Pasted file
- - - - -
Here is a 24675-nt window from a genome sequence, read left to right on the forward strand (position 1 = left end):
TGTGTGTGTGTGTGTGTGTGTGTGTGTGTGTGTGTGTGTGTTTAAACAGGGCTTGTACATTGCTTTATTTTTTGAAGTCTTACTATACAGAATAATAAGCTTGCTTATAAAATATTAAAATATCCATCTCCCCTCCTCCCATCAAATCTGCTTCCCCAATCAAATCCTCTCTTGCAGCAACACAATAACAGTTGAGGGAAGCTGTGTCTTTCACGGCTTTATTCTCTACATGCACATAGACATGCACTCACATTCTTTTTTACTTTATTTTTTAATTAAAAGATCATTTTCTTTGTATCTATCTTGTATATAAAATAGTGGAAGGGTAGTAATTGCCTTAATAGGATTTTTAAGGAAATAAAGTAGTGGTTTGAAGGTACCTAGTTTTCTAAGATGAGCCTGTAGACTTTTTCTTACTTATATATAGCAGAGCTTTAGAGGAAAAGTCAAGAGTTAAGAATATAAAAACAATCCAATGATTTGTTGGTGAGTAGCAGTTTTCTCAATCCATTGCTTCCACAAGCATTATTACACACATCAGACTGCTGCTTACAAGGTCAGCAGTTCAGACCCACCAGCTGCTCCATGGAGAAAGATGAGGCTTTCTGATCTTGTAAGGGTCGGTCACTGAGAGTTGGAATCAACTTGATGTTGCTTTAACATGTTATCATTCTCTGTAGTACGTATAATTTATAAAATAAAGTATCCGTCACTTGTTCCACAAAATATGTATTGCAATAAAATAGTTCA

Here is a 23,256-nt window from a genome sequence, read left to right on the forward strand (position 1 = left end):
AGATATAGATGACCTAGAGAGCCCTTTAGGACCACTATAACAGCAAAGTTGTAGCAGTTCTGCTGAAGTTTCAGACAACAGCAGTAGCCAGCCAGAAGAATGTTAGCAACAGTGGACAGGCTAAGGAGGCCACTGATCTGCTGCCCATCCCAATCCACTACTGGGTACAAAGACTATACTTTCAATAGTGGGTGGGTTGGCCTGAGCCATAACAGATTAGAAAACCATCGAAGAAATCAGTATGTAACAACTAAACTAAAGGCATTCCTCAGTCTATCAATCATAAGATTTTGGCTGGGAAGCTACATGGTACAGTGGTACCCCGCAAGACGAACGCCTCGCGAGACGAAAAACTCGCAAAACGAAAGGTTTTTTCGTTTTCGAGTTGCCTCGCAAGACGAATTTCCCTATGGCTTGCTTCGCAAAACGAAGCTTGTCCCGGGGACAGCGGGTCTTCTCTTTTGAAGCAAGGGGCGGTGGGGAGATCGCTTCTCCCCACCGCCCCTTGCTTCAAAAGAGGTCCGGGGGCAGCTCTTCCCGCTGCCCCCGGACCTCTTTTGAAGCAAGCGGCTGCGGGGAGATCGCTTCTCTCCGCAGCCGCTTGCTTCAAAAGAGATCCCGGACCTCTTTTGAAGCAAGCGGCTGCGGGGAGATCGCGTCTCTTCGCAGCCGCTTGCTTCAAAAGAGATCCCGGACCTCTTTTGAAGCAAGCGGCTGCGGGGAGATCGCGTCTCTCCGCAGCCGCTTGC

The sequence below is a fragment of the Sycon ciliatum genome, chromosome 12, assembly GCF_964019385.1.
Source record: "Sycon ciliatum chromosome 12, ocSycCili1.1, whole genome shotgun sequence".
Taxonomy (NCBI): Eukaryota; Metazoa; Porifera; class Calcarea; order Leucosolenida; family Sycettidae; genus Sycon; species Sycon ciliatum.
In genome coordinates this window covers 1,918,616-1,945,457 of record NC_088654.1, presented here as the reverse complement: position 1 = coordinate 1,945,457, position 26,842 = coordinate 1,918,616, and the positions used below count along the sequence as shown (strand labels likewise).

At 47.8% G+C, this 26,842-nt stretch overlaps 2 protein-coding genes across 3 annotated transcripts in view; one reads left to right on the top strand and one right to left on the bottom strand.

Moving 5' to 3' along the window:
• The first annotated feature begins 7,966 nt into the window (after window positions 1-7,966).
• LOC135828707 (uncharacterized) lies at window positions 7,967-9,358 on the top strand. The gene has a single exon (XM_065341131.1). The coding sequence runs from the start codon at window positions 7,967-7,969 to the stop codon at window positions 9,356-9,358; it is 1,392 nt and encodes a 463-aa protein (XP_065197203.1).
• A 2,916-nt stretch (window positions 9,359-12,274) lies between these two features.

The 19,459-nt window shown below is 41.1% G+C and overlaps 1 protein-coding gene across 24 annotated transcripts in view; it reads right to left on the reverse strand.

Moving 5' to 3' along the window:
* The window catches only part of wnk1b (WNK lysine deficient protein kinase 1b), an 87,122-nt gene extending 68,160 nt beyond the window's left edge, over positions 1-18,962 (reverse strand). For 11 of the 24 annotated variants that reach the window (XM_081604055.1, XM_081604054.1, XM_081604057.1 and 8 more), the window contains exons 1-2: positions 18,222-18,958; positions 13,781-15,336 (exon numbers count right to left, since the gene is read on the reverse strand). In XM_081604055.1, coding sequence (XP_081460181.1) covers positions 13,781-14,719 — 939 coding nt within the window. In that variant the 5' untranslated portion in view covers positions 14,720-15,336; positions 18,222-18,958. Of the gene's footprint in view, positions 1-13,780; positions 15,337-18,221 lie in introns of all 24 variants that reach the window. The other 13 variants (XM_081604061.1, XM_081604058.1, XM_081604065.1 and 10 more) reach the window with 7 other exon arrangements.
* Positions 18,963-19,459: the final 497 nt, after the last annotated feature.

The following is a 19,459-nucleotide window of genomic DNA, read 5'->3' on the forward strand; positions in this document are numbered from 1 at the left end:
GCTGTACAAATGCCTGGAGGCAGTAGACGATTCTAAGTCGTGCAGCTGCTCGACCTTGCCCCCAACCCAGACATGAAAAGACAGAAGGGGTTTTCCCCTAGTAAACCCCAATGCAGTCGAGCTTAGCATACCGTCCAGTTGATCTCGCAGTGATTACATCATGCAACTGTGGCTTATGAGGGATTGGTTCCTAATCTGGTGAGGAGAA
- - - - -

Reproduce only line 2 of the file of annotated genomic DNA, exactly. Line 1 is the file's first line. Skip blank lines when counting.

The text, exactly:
TGTGTGTGTGTGTGTGTGTGTGTGTGTGTGTGTGTGTGTGTTTAAACAGGGCTTGTACATTGCTTTATTTTTTGAAGTCTTACTATACAGAATAATAAGCTTGCTTATAAAATATTAAAATATCCATCTCCCCTCCTCCCATCAAATCTGCTTCCCCAATCAAATCCTCTCTTGCAGCAACACAATAACAGTTGAGGGAAGCTGTGTCTTTCACGGCTTTATTCTCTACATGCACATAGACATGCACTCACATTCTTTTTTACTTTATTTTTTAATTAAAAGATCATTTTCTTTGTATCTATCTTGTATATAAAATAGTGGAAGGGTAGTAATTGCCTTAATAGGATTTTTAAGGAAATAAAGTAGTGGTTTGAAGGTACCTAGTTTTCTAAGATGAGCCTGTAGACTTTTTCTTACTTATATATAGCAGAGCTTTAGAGGAAAAGTCAAGAGTTAAGAATATAAAAACAATCCAATGATTTGTTGGTGAGTAGCAGTTTTCTCAATCCATTGCTTCCACAAGCATTATTACACACATCAGACTGCTGCTTACAAGGTCAGCAGTTCAGACCCACCAGCTGCTCCATGGAGAAAGATGAGGCTTTCTGATCTTGTAAGGGTCGGTCACTGAGAGTTGGAATCAACTTGATGTTGCTTTAACATGTTATCATTCTCTGTAGTACGTATAATTTATAAAATAAAGTATCCGTCACTTGTTCCACAAAATATGTATTGCAATAAAATAGTTCA